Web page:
Monday, September 26, 2011

Microsoft Test Manager Preview (MTM11)

About 18 months ago Microsoft’s released Microsoft Test Manager (MTM), a new test tool with focus on agile teams and collaboration. MTM introduced a lot of features to simplify and improve common test tasks and improve team collaboration. A week ago, at the build conference Microsoft release a Preview of the next version of Visual Studio including MTM.

Missing feature set in MTM2010
Even if MTM brought many new features to the tester, MTM do have some short comings and lack some features most testers expects. Amongst the most commonly wanted is the possibility to use Multi Line and Rich Text Formatting in Test Steps. The edit test case experience only uses a fraction of the screen to edit/view test steps. Testers have found workarounds for some issues like editing in excel and pasting back to MTM or using third party tools like the Test steps editor ( Of course the list of wanted features is a lot longer, but I think those mentioned is amongst the most commonly wanted.

MTM11 addresses most commonly wanted features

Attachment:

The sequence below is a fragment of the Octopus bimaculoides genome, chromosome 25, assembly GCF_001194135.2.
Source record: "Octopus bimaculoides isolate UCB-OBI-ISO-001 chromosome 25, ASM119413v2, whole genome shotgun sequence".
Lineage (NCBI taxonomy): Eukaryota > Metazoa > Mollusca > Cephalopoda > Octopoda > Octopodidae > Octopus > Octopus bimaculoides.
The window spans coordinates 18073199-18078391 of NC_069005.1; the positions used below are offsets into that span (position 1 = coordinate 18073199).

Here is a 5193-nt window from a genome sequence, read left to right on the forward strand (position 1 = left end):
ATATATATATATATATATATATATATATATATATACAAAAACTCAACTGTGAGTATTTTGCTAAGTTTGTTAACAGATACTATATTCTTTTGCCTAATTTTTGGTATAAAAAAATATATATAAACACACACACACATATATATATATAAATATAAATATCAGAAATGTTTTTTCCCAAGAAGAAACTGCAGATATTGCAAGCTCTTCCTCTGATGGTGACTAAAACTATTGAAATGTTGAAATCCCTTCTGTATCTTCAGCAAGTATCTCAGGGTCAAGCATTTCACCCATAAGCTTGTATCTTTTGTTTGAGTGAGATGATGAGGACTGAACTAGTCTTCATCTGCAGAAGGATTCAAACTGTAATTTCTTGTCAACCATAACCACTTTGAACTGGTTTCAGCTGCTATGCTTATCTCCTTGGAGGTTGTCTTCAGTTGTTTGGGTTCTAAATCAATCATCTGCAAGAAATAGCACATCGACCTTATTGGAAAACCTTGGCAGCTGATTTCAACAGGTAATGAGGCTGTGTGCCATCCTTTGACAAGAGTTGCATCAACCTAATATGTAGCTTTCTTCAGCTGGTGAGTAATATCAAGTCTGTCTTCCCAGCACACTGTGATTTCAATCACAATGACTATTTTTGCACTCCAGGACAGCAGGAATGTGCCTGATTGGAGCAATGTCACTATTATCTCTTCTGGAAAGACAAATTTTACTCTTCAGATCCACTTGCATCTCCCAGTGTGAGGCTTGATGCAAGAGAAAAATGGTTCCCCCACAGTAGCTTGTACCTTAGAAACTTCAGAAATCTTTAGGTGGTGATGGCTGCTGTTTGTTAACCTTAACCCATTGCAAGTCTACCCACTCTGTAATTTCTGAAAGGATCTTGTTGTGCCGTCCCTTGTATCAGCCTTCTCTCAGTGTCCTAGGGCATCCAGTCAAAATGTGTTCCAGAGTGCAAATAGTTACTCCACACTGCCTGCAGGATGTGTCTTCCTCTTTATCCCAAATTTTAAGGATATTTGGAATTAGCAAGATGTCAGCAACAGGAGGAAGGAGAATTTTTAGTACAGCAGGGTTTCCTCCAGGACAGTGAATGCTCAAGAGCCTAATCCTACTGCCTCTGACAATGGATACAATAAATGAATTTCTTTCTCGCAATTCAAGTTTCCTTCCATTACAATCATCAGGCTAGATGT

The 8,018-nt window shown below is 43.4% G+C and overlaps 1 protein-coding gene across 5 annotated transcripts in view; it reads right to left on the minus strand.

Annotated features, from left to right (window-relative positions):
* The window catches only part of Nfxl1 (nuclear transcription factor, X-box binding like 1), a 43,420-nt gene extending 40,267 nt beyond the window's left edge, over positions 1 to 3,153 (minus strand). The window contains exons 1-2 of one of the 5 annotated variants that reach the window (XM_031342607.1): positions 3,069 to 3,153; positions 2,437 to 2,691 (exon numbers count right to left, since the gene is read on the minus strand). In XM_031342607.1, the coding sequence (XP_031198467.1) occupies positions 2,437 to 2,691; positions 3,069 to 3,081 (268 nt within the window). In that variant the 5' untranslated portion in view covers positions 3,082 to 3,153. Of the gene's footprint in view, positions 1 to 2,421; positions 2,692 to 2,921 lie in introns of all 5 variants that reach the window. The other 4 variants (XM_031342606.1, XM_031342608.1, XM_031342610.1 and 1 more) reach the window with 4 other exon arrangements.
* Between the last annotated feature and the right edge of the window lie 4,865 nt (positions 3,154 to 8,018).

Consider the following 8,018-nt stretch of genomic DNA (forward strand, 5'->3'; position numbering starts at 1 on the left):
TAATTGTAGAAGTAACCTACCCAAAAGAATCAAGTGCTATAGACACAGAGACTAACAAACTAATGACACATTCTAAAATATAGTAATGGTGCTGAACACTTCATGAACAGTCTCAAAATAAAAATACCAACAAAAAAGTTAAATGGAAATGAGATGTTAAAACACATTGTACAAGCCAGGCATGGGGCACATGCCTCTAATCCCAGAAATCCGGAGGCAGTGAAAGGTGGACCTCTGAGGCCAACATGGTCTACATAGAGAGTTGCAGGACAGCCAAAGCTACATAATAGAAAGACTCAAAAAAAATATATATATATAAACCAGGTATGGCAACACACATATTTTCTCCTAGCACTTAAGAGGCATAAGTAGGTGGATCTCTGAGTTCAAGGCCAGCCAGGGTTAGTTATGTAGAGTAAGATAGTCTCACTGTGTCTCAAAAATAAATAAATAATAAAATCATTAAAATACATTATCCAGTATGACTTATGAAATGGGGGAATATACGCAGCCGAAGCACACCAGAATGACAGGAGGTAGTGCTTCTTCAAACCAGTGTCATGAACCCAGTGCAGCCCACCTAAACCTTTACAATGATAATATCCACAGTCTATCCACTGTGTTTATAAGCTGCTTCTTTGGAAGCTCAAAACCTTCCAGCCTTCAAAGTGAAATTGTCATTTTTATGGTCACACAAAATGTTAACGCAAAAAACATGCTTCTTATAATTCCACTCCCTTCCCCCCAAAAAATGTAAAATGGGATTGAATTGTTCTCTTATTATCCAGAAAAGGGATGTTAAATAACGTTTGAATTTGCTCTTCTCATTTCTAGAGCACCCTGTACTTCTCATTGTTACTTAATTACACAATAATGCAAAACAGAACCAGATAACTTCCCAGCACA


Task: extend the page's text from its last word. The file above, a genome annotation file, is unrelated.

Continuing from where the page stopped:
The big story in MTM11 is focused around Exploratory testing , but a quick look at the preview of MTM11 it looks like Microsoft also focus on addressing the the wanted features in the next release. MTM11 now supports Multi Line, and Rich Text Formatting (even if the formatting toolbar is pretty limited). Even the test case editor is improved and a splitter is introduced so you can adjust and use all available space for viewing /editing test steps.

MTM11 Backward compatibility?
With the most commonly asked for features fixed I was curious, is MTM11 backward compatible with TFS 2010 and MTM 2010? Could I be using the MTM11 on a TFS 2010 project side by side with MTM2010 and use the new features?
After taking a test drive I found that Microsoft seems to have backward compatibility on its mind. MTM11 works directly an existing tfs2010 team project. I can view/edit/run test cases with both MTM11 and MTM2010. Using MTM11 against an old TFS2010 team project gives me a better test case editor with Multi Line editing. If I open a test case created in MTM2010 and adds line breaks in test steps they render correctly in MTM2010
However, using MTM11 against an old team project disables the rich text editing is however disabled. To enable the rich text editing you need to connect to a tfs11 project or probably do some kind of process template upgrade.